Go into any high street bookstore and the shelves are heaving with genre novels. Most people read genre novels somewhere along the way, and genre novels are what most people, intentionally or not, set out to write. The intentional thought process goes something like this: there are loads of genre novels being published, ergo, there’s a market for genre novels, so I’ll read a couple of these, get a feel for what’s needed, and hey presto, I too can knock out a few genre novels and make some money as well … because most people read genre novels, rinse, repeat. The unintentional thought process runs: I love reading crime novels, I want to write a crime novel, I want a detective who does this, this, and this.

In fact, I rate the chances of the unintentional writer over those of the writer who brutally reasons out what the market will apparently sustain because the unintentional writer is at least starting from a position of knowledge, even if the first couple of drafts are a bit rough, while the brutal reasoners are often alarmingly mechanistic in their approach.

Most genre readers are extremely discriminating creatures. I once heard two elderly women, avid readers of romances, discussing their likes and dislikes in the kind of technical detail that would not have been out of place in a university seminar. They knew what they liked, they knew why they liked it, and why they didn’t like the rest. What’s more, they could spot an author who was in it for the bucks rather than because they understood and cared about the genre.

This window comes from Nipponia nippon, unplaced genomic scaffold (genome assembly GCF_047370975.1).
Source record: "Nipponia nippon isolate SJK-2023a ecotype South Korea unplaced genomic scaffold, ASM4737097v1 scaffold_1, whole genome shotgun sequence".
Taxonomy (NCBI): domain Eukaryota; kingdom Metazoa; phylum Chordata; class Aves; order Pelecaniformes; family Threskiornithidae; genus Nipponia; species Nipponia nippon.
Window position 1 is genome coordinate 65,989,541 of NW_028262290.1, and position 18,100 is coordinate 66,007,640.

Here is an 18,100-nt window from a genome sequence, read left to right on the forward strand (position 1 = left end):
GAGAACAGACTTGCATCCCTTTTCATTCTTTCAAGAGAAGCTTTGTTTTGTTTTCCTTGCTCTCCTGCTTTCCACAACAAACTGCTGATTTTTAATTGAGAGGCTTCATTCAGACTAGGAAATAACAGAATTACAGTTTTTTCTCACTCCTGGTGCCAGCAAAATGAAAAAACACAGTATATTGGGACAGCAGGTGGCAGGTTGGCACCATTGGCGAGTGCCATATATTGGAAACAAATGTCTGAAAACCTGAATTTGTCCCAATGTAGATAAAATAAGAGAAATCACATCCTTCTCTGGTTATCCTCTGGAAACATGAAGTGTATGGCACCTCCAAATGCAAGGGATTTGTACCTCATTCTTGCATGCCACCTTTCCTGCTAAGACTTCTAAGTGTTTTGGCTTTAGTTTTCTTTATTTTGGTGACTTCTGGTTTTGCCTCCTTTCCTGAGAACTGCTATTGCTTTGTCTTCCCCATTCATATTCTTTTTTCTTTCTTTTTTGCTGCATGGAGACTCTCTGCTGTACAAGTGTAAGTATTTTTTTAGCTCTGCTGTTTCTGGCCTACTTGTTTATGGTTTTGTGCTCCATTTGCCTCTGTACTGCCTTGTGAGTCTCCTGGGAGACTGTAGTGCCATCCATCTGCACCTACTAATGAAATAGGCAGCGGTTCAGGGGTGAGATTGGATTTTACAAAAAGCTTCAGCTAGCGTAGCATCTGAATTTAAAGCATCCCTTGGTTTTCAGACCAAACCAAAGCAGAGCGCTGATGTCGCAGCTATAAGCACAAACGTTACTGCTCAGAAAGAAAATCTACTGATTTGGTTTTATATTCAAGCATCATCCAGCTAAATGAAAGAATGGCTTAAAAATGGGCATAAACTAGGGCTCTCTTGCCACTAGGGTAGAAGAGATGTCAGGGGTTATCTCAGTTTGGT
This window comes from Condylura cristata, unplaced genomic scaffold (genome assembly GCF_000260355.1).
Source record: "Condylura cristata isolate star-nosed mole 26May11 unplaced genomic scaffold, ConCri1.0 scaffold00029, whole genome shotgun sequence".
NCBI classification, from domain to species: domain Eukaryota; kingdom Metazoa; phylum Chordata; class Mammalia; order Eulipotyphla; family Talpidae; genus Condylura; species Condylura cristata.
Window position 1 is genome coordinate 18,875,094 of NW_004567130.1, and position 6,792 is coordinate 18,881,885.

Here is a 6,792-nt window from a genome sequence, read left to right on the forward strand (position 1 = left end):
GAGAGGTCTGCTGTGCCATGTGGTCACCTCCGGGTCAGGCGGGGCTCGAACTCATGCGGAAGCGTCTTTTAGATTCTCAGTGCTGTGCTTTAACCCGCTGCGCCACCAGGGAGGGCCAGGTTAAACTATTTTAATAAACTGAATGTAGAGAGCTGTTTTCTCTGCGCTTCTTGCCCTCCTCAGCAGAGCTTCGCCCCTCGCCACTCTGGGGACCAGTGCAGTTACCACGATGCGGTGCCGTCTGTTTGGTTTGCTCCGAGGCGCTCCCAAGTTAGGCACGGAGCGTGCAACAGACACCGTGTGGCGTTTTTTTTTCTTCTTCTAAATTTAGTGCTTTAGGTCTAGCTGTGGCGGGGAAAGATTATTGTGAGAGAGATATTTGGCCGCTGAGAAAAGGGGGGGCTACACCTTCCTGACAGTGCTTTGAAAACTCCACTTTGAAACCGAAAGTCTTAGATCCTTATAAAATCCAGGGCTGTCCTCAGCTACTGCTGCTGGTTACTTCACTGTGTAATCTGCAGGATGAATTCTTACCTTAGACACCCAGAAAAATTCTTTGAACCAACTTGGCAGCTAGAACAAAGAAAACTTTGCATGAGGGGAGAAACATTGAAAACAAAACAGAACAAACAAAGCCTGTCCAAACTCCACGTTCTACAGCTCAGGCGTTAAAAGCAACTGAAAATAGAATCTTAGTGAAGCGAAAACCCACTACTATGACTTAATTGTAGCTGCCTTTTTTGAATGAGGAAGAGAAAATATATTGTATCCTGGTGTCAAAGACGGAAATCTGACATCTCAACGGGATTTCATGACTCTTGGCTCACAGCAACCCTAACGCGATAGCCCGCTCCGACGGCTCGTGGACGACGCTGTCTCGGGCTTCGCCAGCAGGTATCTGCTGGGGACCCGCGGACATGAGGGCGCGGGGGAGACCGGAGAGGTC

The same is true of any other genre reader. I’ve been reading science fiction, fantasy and crime novels since I was a teenager, and I can spot when a writer doesn’t fully understand the mechanics of their chosen genre. It may not matter to a casual reader but it really matters to the fans, and if they don’t like what they find, they’ll be telling their friends why the novel is rubbish.

So, what do you do about it? How do you become a successful genre writer?